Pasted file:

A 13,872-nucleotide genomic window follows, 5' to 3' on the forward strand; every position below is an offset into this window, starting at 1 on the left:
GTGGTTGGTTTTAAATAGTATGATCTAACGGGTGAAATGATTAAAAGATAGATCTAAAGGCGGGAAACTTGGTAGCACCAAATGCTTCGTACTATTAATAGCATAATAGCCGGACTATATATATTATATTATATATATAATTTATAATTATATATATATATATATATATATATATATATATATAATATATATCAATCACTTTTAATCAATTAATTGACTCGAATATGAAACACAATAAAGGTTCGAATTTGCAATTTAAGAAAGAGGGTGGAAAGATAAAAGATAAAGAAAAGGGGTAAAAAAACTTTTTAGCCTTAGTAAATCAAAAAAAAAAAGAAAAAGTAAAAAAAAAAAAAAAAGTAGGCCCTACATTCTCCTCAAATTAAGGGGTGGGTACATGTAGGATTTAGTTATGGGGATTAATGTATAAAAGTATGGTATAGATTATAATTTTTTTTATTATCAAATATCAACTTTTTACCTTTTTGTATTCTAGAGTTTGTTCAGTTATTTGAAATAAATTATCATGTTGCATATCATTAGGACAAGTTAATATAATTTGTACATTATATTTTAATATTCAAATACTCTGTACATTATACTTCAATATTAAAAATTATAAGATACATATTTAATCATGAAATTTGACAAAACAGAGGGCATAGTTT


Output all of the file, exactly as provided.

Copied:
A 13,872-nucleotide genomic window follows, 5' to 3' on the forward strand; every position below is an offset into this window, starting at 1 on the left:
GTGGTTGGTTTTAAATAGTATGATCTAACGGGTGAAATGATTAAAAGATAGATCTAAAGGCGGGAAACTTGGTAGCACCAAATGCTTCGTACTATTAATAGCATAATAGCCGGACTATATATATTATATTATATATATAATTTATAATTATATATATATATATATATATATATATATATATATAATATATATCAATCACTTTTAATCAATTAATTGACTCGAATATGAAACACAATAAAGGTTCGAATTTGCAATTTAAGAAAGAGGGTGGAAAGATAAAAGATAAAGAAAAGGGGTAAAAAAACTTTTTAGCCTTAGTAAATCAAAAAAAAAAAGAAAAAGTAAAAAAAAAAAAAAAAGTAGGCCCTACATTCTCCTCAAATTAAGGGGTGGGTACATGTAGGATTTAGTTATGGGGATTAATGTATAAAAGTATGGTATAGATTATAATTTTTTTTATTATCAAATATCAACTTTTTACCTTTTTGTATTCTAGAGTTTGTTCAGTTATTTGAAATAAATTATCATGTTGCATATCATTAGGACAAGTTAATATAATTTGTACATTATATTTTAATATTCAAATACTCTGTACATTATACTTCAATATTAAAAATTATAAGATACATATTTAATCATGAAATTTGACAAAACAGAGGGCATAGTTT